The anti-poll-tax organisations encouraged non-payers not to register, to clog up the courts by contesting local council attempts to gain liability orders, and ultimately, not to attend court hearings arising from their non-compliance.[8] In November 1990, South Yorkshire police said they were planning to refuse to arrest poll tax defaulters, even when instructed to by the courts, because it would be "physically impossible for the police because of the large number of defaulters".[9][dead link]
    Snufkin, Olaup and Mike Reed like this.
  16. Olaup

    Olaup pfm Member

    The people of Sri Lanka took things to an extreme as they were already there with energy problems, desperate people will do desperate things when the time comes.
  17. Olaup

    Olaup pfm Member

    The same happened in many areas, we are going down the same road with energy as with the poll tax.
    twotone likes this.
  18. TalYWaun

    TalYWaun pfm Member

    I think your link is premised on a massive generalisation. Most of the UK housing stock was built before the 1940’s. In the case of my house it was before 1900 and is mostly a solid stone (plus mortar) construction. It’s a little house (2 up, 2 down) with a side extension (housing the kitchen and bathroom) and the stove is built into the previously external wall between the lounge and the bathroom (situated in the extension), on the other side of the wall to the stove. I can use coal (anthracite nuts – a mix of anthracite and coke) for heating (but can also run it on my gas boiler) and I run the stove at its absolutely minimum setting without it going out. I ran the numbers a few years ago and there was almost no difference between the fuel cost and CO2 emissions. Once the wall between the two rooms is warm, it stays warm (plus, it also heats the wall in the upstairs bedroom).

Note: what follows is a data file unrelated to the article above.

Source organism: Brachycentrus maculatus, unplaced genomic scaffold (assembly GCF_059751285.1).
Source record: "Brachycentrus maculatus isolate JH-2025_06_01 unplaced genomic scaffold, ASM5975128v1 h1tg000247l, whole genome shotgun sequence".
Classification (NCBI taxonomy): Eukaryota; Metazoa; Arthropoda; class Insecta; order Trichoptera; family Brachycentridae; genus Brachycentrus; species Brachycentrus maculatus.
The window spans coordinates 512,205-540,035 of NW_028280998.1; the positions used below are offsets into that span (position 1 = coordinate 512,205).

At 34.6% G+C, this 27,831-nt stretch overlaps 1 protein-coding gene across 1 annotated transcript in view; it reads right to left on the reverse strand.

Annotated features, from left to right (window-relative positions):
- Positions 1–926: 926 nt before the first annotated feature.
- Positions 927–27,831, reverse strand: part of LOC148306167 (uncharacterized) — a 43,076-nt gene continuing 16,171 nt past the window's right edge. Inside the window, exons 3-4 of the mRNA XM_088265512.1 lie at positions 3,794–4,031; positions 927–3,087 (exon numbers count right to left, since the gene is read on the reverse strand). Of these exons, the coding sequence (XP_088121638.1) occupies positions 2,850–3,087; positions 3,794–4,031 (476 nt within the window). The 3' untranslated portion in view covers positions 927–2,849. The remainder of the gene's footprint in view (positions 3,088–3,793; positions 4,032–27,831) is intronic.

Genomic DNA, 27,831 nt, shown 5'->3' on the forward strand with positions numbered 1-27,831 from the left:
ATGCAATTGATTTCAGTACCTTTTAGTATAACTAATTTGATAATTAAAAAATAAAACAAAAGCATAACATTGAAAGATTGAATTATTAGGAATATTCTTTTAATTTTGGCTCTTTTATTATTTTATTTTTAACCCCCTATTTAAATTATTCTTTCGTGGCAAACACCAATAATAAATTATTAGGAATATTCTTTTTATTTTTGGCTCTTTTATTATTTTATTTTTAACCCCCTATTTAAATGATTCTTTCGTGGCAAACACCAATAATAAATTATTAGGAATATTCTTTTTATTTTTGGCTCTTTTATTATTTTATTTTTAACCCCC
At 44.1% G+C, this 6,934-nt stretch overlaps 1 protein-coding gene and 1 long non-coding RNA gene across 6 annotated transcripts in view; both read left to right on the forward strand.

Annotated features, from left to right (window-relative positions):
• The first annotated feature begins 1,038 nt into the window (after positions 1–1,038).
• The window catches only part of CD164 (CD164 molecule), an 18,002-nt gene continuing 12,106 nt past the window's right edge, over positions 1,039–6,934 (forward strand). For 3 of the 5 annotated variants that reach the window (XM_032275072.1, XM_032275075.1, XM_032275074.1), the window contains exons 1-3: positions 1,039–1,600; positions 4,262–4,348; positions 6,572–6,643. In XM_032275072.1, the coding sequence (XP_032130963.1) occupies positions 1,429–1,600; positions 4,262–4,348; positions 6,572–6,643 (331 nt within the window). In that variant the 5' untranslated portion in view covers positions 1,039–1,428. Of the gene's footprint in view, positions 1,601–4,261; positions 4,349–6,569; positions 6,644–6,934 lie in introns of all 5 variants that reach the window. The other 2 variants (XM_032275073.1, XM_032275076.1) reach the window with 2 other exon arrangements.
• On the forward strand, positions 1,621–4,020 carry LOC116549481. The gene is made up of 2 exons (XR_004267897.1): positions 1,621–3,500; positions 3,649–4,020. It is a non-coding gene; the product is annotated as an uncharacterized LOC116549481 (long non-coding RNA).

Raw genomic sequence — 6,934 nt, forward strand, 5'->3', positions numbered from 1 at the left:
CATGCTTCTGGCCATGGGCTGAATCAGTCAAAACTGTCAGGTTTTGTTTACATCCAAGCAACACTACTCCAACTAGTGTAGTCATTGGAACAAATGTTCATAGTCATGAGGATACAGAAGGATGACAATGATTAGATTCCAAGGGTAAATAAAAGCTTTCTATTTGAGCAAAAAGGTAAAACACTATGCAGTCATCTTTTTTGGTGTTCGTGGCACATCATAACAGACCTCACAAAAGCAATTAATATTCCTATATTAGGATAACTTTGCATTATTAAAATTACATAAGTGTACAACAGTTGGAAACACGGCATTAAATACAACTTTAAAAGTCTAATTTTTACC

During the hot spell a few weeks ago my house stayed cool for about 3 days, but when the weather changed it took about the same to cool down again. I don’t see how you can make a meaningful comparison between a modern house (built of wood, insulation, and plasterboard) with one constructed with older methods. i.e. one with a low thermal inertia and one with a high one. It’s comparing properties where you either heat only the air or the structure of the house (which in turn heats the air).

    I don’t think there is a one size fits all solution, and in my case running my stove 24/7 at a low level was about the same for cost and CO2 emissions. For your link to be relevant, the thermal inertia of the property needs to be a factor .i.e. for one with a low thermal inertia it may be correct, but does that hold true for one with a large thermal inertia (my guess is that it isn’t)?

    Yes, perhaps my house is an outlier in the data, but it does show that continuous low level heat 24/7 can be effective, in some cases. It depends on the construction of the property, which isn’t considered in the link.
    Snufkin likes this.
  19. paulfromcamden

    paulfromcamden Baffled

    25 years of civil war tends to make people a bit militant.
    klfrs likes this.
  20. Ellenor

    Ellenor pfm Member

    All depends. If you have full weather compensation controls that’s 100% wrong. A heating system running on an old room stat cycling on and off every hour might be a different story depending on the property.

Share This Page


  1. This site uses cookies to help personalise content, tailor your experience and to keep you logged in if you register.
    By continuing to use this site, you are consenting to our use of cookies.
    Dismiss Notice